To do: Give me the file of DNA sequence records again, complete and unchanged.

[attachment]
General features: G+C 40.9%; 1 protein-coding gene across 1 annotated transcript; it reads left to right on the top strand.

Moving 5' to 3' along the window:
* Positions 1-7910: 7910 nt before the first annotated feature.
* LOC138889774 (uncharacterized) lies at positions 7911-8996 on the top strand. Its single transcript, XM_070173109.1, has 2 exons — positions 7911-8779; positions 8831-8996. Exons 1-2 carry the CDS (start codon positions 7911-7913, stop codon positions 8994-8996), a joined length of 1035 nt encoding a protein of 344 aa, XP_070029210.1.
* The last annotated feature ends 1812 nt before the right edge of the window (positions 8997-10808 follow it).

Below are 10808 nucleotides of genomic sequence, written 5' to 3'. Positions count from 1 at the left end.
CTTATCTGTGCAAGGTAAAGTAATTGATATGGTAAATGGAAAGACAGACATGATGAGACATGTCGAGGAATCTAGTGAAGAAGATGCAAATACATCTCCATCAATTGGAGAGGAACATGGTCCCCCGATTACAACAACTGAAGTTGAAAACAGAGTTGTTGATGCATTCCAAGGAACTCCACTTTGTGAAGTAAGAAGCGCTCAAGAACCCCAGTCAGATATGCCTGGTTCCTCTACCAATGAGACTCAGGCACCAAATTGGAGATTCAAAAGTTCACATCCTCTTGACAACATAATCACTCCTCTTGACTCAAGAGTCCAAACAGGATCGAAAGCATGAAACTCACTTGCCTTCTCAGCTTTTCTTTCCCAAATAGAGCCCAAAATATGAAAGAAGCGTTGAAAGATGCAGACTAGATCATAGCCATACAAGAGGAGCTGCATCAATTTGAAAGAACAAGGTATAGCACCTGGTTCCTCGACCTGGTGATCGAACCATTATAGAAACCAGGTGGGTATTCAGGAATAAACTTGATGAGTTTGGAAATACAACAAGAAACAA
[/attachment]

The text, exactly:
General features: G+C 40.9%; 1 protein-coding gene across 1 annotated transcript; it reads left to right on the top strand.

Moving 5' to 3' along the window:
* Positions 1-7910: 7910 nt before the first annotated feature.
* LOC138889774 (uncharacterized) lies at positions 7911-8996 on the top strand. Its single transcript, XM_070173109.1, has 2 exons — positions 7911-8779; positions 8831-8996. Exons 1-2 carry the CDS (start codon positions 7911-7913, stop codon positions 8994-8996), a joined length of 1035 nt encoding a protein of 344 aa, XP_070029210.1.
* The last annotated feature ends 1812 nt before the right edge of the window (positions 8997-10808 follow it).

Below are 10808 nucleotides of genomic sequence, written 5' to 3'. Positions count from 1 at the left end.
CTTATCTGTGCAAGGTAAAGTAATTGATATGGTAAATGGAAAGACAGACATGATGAGACATGTCGAGGAATCTAGTGAAGAAGATGCAAATACATCTCCATCAATTGGAGAGGAACATGGTCCCCCGATTACAACAACTGAAGTTGAAAACAGAGTTGTTGATGCATTCCAAGGAACTCCACTTTGTGAAGTAAGAAGCGCTCAAGAACCCCAGTCAGATATGCCTGGTTCCTCTACCAATGAGACTCAGGCACCAAATTGGAGATTCAAAAGTTCACATCCTCTTGACAACATAATCACTCCTCTTGACTCAAGAGTCCAAACAGGATCGAAAGCATGAAACTCACTTGCCTTCTCAGCTTTTCTTTCCCAAATAGAGCCCAAAATATGAAAGAAGCGTTGAAAGATGCAGACTAGATCATAGCCATACAAGAGGAGCTGCATCAATTTGAAAGAACAAGGTATAGCACCTGGTTCCTCGACCTGGTGATCGAACCATTATAGAAACCAGGTGGGTATTCAGGAATAAACTTGATGAGTTTGGAAATACAACAAGAAACAA